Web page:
1 First Rehearsal
2 How Saara Aalto was selected
3 Finland at the Eurovision Song Contest
Poor Saara Aalto, at the moment has every Eurovision fan’s eye on every move she makes. So it is with high expectations that she took to the stage to begin rehearsals. Standing on a blue laser mountain, Saara gets a trick she used with Domino out of the way first, by getting spun upside down. That’s how to re-use a gimmick. Two sets of lighted stairs are on either side of the mountain, for Saara to descend.
With all the singing she’s been doing lately her voice is still in fine enough form. Maybe she just missed a few notes but nothing to be concerned about. She has two dancing men and two dancing ladies, in blue or grey, who we can assume are her Monsters.
The stage is again the light blue and lavender that a few of the acts are using this year. Saara performed with a confidence and an attitude that she is out to win this year for Finland. Not to mention a pair of knee length sparkly boots, in which she struts around the stage, with her dancers following behind her. At the end she jumps from her mountain in a stage dive moment and is caught by her stage monsters.
On the final rehearsal, perhaps with a nod to Finland’s only winner by Lordi, fireworks explode on stage, to much cheering from the audience. Saara doesn’t waste a moment of her time on stage.
How Saara Aalto was selected
Back in November 2017, Finnish broadcaster YLE presented a new format of their national selection UMK (Uuden Musiikin Kilpailu). One artists would sing three songs, and a combination of public voting and an international jury representing eight countries, would select which song will represent the country at Eurovision.
Saara Aalto who twice finished second at their national selection, and also ended up as runner up in X-Factor UK 2016, was the artist chosen by the broadcaster. Three songs were, ahead of the national final, released one by one: Monsters, Domino and Queens.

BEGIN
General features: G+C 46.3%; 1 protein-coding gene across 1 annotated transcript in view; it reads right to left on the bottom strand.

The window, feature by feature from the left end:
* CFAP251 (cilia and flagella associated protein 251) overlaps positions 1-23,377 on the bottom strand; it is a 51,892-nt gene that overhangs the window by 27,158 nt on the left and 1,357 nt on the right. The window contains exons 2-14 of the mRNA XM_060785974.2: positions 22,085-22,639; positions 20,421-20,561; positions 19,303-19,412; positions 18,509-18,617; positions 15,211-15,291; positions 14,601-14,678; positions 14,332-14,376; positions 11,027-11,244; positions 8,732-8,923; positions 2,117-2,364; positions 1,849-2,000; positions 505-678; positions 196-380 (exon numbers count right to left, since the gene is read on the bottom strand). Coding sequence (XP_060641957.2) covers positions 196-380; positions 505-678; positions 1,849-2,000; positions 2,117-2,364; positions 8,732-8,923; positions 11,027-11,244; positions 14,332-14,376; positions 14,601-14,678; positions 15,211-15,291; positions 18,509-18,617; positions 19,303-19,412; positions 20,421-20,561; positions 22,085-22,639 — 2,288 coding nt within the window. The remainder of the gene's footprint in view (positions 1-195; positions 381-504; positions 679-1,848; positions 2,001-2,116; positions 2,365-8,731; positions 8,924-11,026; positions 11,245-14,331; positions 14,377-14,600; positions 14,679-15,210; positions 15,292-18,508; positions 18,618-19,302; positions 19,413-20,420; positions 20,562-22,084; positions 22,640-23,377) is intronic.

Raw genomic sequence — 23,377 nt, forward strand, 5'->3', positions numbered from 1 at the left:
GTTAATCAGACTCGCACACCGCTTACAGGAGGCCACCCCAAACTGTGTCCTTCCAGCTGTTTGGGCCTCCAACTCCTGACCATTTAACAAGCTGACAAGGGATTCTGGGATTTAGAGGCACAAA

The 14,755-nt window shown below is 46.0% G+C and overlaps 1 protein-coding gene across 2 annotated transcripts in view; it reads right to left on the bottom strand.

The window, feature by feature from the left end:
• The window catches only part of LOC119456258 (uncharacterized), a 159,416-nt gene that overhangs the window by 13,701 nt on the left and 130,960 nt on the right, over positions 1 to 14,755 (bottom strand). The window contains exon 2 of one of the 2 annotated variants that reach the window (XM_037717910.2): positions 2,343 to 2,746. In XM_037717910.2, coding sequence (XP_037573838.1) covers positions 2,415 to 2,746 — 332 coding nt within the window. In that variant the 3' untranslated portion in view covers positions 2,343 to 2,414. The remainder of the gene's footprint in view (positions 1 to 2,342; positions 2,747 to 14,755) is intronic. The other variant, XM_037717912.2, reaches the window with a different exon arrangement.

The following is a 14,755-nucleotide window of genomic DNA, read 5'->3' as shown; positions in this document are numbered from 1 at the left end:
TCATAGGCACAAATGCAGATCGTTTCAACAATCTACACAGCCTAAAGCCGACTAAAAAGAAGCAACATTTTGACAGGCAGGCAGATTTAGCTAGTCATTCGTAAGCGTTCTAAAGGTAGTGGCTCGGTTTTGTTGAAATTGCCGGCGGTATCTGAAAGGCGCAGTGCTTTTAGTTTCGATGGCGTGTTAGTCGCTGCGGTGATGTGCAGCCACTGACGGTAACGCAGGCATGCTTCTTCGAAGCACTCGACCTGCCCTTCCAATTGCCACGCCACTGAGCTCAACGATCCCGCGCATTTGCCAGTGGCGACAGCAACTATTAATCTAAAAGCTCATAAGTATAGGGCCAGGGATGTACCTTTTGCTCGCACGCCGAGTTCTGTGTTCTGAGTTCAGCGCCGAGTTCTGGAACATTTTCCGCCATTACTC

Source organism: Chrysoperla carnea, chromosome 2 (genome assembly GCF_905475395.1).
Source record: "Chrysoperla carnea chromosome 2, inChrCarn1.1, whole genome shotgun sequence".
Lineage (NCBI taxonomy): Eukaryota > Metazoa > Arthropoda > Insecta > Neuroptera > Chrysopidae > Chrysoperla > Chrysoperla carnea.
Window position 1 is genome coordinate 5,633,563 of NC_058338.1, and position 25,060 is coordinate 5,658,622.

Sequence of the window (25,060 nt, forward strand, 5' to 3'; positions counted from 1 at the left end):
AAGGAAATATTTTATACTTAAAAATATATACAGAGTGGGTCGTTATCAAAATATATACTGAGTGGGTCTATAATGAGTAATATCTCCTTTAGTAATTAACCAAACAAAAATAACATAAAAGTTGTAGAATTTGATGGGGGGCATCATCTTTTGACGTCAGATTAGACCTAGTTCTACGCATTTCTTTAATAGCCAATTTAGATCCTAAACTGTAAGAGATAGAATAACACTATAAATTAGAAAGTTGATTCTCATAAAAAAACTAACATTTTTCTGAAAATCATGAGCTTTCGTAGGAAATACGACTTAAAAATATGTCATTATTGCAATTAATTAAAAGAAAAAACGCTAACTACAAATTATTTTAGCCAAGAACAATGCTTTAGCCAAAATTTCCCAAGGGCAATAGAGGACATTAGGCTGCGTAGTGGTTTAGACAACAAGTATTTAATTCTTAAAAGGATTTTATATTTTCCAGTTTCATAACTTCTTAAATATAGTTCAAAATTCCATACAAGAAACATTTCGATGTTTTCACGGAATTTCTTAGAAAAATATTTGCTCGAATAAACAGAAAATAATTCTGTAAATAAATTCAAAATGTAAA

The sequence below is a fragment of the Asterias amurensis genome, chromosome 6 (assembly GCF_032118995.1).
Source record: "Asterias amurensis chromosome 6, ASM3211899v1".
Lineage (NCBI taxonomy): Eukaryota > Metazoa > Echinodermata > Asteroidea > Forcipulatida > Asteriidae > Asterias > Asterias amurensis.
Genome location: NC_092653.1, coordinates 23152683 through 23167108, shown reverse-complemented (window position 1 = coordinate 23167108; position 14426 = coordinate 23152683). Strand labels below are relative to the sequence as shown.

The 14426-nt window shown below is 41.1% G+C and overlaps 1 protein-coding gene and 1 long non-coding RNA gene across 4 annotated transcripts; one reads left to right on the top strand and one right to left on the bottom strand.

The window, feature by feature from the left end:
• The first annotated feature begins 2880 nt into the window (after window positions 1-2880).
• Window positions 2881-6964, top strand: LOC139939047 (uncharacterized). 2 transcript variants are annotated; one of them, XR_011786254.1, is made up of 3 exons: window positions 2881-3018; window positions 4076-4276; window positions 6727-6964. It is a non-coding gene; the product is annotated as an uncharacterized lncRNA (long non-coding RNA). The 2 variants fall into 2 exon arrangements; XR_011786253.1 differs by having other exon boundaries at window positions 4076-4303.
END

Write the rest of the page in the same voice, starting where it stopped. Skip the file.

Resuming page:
The national final took place on the 3rd of March, and with a score of 183 (159 for Domino in second place), Monsters was chosen as the Finnish entry for the 2018 Eurovision Song Contest.
See alsoFinland decides – Saara will sing 'Monsters' at Eurovision 2018
Finland at the Eurovision Song Contest
It is quite mixed results, we have seen Finland get over the years. The country came last not less than 10 times, in three cases even scoring the dreaded nil points. Since the introduction of semi-finals in 2004, the country failed to reach the final seven times – in average every second year. In recent years though, the country weren’t in the final in 2015, 2016 and 2017. Did Saara Aalto feel this pressure on her when she accepted the challenge of representing the country in 2018?
But all is not bad for Finland. In 2006, the rock band Lordi secured the country their very first win – and what a win. The iconic performance of Hard Rock Hallelujah will forever stand out in the Eurovision history books. Through the years, Finland have earned several 6th and 7th places as well, but their victory is the only time the country reached top 5.
Temptations and reviving from the ashes were the thoughts behind the new video for Melovin’s Under The Ladder. The arty video sees Melovin burn in the fire, to be revived as a new person. Does the new video give us a glimpse into what Melovin’s performance might look like in the semi final?
Melovin has released the new video for Under The Ladder, the song which he hopes, will bring victory once again to Ukraine. Fire is the re-occurring theme with this track. Melovin used fire in his national final performance and it has been used again with this video, keeping inline with his lyrics “Fire lasts forever”. This video replaces the live performance at vidbir as the official video.